Medical imaging is a vital component of modern healthcare. Images are needed in most medical interventions. It’s estimated by the Organisation for Economic Cooperation and Development that 300 million imaging procedures, such as X-rays, MRIs and ultrasounds, are performed each year.
Just as written medical records have converted to electronic health records (EHR), medical images have undergone the transition to digital. Also, like their written counterparts, medical facilities must deal with storage issues and interoperability hurdles – the ability of the images to be shared by different systems.
Google, through its Google Cloud Platform, is aggressively moving into this territory, linking with several health IT imaging companies in a push to move medical imaging to the cloud.
One of those health IT companies is Change Healthcare. Change hopes to use Google’s analytics infrastructure and artificial intelligence capabilities to make it easier for Change Healthcare users on the Google Cloud platform to share and analyze medical images.
Health IT imaging company Dicom Systems also is partnering with Google to introduce a cloud imaging archive. Storing medical images in the cloud enables healthcare organizations to spend less money on the equipment needed to store them on-premises. It also greatly increases the ability for organizations to share images.
Cloud storage does have many advantages for medical images, proponents say, among them cost, scalability, elasticity, enhanced exchange and advanced visualization and analytics.
However, many healthcare organizations face obstacles in fully adopting the cloud for medical imaging storage. For this reason, many are choosing a hybrid cloud approach, a system which combines on-premises storage with both public and private cloud storage.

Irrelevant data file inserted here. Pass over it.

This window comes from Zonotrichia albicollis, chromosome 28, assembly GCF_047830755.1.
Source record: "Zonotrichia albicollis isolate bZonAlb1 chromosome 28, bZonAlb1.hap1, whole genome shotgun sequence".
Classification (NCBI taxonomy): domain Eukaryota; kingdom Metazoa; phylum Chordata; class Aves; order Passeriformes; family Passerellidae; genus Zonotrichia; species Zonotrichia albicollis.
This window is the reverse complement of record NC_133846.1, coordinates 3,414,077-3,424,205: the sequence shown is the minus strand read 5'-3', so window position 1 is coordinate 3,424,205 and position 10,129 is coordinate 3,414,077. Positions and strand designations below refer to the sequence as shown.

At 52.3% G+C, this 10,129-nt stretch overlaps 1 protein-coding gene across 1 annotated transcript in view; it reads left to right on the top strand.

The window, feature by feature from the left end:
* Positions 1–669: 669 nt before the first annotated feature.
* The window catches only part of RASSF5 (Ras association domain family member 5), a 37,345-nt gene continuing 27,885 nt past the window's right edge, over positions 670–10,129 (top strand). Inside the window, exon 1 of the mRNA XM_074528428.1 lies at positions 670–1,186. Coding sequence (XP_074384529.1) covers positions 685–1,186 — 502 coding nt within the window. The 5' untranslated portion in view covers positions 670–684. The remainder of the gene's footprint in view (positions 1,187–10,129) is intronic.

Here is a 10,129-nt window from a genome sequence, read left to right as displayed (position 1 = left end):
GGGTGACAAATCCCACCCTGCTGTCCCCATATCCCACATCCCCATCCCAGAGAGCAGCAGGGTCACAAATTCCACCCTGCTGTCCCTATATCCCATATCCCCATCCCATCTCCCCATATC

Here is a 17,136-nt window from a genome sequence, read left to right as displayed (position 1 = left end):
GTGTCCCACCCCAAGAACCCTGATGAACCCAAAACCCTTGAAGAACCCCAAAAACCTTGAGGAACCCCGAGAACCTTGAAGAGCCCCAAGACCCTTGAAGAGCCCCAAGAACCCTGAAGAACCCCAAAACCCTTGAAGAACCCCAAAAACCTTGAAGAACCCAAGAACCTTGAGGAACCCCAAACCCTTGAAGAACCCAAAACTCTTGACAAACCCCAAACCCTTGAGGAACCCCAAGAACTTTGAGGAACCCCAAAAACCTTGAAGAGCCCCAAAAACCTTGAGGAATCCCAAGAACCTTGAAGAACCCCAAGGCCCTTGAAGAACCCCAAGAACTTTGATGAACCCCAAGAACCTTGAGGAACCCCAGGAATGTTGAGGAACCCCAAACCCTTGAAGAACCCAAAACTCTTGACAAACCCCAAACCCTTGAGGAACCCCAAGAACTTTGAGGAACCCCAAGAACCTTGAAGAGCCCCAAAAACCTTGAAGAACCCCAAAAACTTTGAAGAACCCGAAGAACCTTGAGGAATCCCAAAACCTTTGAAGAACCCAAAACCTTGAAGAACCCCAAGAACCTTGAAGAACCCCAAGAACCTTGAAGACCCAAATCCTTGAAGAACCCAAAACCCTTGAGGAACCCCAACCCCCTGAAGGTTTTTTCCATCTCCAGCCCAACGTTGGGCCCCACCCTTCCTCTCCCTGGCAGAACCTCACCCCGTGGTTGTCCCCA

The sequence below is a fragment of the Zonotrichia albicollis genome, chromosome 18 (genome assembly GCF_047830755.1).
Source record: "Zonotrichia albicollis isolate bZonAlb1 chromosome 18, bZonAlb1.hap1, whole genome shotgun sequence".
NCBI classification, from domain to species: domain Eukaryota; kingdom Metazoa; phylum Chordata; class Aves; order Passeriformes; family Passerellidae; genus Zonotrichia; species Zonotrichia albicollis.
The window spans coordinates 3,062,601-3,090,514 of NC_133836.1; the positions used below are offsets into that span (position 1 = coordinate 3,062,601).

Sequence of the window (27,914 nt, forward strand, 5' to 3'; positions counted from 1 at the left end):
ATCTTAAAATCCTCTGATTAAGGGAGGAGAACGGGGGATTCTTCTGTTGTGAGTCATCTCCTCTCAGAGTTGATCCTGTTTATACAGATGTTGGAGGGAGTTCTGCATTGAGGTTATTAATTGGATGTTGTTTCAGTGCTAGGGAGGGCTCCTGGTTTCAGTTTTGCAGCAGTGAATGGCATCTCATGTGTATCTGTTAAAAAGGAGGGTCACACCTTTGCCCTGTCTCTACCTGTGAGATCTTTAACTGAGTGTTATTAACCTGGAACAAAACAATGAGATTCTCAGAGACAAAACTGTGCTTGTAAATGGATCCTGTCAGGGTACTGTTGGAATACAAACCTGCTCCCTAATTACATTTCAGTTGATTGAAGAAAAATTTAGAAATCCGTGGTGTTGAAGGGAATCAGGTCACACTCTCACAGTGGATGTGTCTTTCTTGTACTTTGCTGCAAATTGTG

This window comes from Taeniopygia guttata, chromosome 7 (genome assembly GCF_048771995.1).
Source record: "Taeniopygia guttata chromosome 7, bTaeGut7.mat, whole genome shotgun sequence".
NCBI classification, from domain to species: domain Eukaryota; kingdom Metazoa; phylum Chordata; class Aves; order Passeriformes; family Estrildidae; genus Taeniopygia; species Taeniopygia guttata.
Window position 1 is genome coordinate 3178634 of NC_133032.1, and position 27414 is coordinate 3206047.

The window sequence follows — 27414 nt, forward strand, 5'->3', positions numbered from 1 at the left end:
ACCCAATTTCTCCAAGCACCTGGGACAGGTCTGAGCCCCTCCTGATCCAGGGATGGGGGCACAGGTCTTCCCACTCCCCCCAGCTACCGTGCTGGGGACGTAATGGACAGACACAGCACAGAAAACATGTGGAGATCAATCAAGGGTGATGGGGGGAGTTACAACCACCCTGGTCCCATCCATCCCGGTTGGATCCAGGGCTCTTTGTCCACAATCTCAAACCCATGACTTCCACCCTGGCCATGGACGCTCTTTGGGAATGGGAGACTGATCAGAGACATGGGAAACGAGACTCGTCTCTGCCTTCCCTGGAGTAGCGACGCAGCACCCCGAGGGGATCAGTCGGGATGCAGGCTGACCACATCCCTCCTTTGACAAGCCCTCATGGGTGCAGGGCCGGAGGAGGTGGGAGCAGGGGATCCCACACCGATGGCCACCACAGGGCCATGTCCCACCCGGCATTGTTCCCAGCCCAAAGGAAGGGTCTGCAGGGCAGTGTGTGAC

Among the reasons some organizations favor a hybrid approach:
- The time it takes to transfer large image files stored on the cloud
- Concerns about quality of service with a purely cloud system
- Fears of putting vital information completely in the hand of a vendor
“Cloud is inevitable,” radiologist Paul Chang from the University of Chicago Medicine said in an interview with Tech Target’s Search Health IT. However, he cautioned, “If we start putting mission-critical systems up in the cloud now, I have to depend on someone else. I have to depend on Google or Amazon or Microsoft to make sure that the images are there safely and [don’t] get hacked.”
“When it comes to online medical imaging storage, security is something of a double-edged sword,” writes Brien Posey in another Tech Target piece. Well-known cloud storage providers have top-notch security, Posey writes, “cloud storage providers advertise the fact that they are in the business of storing people’s data. What could possibly make for a more tempting target than a place that advertises it has been entrusted with countless terabytes of sensitive data?”
Still, it seems cloud storage is all but inevitable. “The volume of images and data coming into organizations makes tapes an impractical way to store the information because there is a higher risk that the data will be physically lost or misplaced in the data center,” writes Elizabeth O’Dowd on the HIT Infrastructure website.
“Large public cloud platforms like Google can give organizations unlimited expansion potential for medical images,” O’Dowd writes. “Some organizations may still be skeptical, but public cloud service providers are making efforts to accommodate the unique needs of the healthcare industry.”